(Article on the airlines and the Iceland volcano updated with latest news on ash cloud disruptions)
NEW YORK ( TheStreet) -- Three major European airports have resumed services on Monday, May 17, after a thick cloud of volcanic ash from Iceland cleared up and a no-fly zone was lifted, the Associated Press reported.
As many as 1,000 flights in Europe were disrupted, mainly by closures at London's Heathrow and Gatwick airports and Amsterdam's Schiphol Airport. Though flights have resumed at these hubs, authorities are urging travelers to contact their airlines before heading to the airport, warning that it would take time for the airlines to clear the backlog of delayed flights.
[MAY 17: Travelers check the departure information board outside Terminal 3 of Heathrow Airport on May 17, 2010 in London, England. A cloud of volcanic ash from Iceland has again caused disruption to UK flights.]
had experienced significant disruptions to it services, while major Europe discount carrier
had to cancel over 200 flights.
had to redirect flights bound for various cities in Europe.
Cathay Pacific Airways
redirected two flights headed for London and one bound for Amsterdam from Hong Kong, and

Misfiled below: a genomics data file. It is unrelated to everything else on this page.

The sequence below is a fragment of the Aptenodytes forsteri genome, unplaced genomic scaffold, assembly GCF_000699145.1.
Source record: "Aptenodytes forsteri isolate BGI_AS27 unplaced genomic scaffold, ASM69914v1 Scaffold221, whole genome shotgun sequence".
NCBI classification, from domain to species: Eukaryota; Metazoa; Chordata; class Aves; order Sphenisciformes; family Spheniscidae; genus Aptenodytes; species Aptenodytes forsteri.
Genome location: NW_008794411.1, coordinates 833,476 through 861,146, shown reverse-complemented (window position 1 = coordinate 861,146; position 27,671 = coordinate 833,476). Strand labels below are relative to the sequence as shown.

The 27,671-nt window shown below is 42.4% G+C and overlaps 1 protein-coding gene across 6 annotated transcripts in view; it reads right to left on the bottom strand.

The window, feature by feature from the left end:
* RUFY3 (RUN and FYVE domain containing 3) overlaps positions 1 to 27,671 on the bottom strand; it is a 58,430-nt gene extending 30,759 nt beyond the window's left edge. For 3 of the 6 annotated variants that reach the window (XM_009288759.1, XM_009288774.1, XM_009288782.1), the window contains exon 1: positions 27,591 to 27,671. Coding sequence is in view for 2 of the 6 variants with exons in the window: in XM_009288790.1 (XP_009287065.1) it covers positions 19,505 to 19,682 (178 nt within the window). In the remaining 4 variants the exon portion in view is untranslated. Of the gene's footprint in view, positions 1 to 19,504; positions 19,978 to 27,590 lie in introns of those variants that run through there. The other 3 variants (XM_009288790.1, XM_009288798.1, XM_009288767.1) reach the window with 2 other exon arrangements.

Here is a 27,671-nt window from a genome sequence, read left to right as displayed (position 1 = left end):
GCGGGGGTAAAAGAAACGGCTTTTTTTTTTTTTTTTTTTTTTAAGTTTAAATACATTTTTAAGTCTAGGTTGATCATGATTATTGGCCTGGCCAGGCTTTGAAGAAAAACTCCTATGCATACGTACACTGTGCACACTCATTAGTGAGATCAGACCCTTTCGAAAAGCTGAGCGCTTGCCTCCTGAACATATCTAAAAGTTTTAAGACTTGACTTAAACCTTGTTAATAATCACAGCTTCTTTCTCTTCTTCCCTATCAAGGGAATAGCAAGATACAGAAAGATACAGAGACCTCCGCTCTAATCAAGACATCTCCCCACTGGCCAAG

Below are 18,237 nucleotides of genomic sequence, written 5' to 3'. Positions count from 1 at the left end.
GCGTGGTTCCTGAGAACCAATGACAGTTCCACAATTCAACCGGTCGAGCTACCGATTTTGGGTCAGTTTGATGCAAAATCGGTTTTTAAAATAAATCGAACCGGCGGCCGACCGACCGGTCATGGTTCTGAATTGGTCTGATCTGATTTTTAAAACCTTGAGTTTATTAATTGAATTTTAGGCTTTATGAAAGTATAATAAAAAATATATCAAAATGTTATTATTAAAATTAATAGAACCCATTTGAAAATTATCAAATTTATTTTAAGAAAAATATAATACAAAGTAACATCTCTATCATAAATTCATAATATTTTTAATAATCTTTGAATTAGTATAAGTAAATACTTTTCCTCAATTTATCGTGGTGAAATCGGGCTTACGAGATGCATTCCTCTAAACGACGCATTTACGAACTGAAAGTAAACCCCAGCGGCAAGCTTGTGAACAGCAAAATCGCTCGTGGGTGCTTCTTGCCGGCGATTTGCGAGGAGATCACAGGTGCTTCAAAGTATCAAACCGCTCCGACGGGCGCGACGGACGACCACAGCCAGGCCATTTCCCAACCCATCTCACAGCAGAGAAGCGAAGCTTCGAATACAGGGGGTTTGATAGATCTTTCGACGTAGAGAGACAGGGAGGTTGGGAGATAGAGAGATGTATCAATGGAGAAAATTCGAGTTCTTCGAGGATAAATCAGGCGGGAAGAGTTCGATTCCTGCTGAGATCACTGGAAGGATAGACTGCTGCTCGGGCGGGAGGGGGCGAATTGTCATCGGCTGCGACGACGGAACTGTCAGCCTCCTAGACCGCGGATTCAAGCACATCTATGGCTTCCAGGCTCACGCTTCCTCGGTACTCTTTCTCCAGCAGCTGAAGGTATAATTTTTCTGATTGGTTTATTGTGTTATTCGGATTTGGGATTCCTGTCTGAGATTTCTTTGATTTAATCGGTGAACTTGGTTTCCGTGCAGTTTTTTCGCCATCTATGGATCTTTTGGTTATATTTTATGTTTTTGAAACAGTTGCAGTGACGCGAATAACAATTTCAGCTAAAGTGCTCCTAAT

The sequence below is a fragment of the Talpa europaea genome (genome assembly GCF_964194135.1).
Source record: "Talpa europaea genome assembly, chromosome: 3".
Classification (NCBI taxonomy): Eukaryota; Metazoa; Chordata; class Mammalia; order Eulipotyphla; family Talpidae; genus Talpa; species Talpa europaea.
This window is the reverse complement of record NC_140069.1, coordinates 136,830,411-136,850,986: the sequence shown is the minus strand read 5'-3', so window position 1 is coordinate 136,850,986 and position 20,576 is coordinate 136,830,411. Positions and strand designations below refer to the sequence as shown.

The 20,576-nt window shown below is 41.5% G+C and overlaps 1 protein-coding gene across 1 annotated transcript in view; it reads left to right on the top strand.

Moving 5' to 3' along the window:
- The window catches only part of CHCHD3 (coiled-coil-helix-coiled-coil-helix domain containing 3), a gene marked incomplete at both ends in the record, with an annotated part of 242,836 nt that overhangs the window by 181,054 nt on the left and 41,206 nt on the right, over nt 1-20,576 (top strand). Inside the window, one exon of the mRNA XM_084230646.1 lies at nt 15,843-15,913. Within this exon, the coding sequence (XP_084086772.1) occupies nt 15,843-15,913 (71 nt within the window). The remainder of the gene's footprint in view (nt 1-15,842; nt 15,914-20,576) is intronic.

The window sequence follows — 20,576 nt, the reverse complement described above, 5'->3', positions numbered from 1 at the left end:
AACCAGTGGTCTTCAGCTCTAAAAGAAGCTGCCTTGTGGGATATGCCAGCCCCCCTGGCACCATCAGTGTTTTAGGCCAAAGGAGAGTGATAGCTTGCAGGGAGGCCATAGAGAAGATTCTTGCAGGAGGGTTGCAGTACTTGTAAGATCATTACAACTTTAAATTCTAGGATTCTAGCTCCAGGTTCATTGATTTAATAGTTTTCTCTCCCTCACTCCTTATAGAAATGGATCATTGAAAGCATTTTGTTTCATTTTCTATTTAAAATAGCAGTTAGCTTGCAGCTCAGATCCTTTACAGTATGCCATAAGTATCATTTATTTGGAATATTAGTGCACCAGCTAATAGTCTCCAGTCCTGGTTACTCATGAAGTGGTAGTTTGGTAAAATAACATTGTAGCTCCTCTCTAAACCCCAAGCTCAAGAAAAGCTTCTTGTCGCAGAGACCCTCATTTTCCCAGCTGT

diverted two European-bound flights as well, according to
Air traffic control agency Eurocontrol said 28,000 flights were expected in Europe on Monday, roughly 1,000 less than usual.
On Friday, May 14,
reported that ash from the Eyjafjallajokul volcano had led to the closure of Iceland's main airport, Keflavik International Airport, in Reykjavík.
As demonstrated by the ash clouds' return this month after a period of silence following its April outburst, they could be gone one moment and back again another, unannounced. It appears, then, that airlines and travelers will have to deal with the Iceland Eyjafjallajokul volcanic ash cloud nuisance for an indefinite amount of time, given the challenges of predicting where the wind will carry the debris next.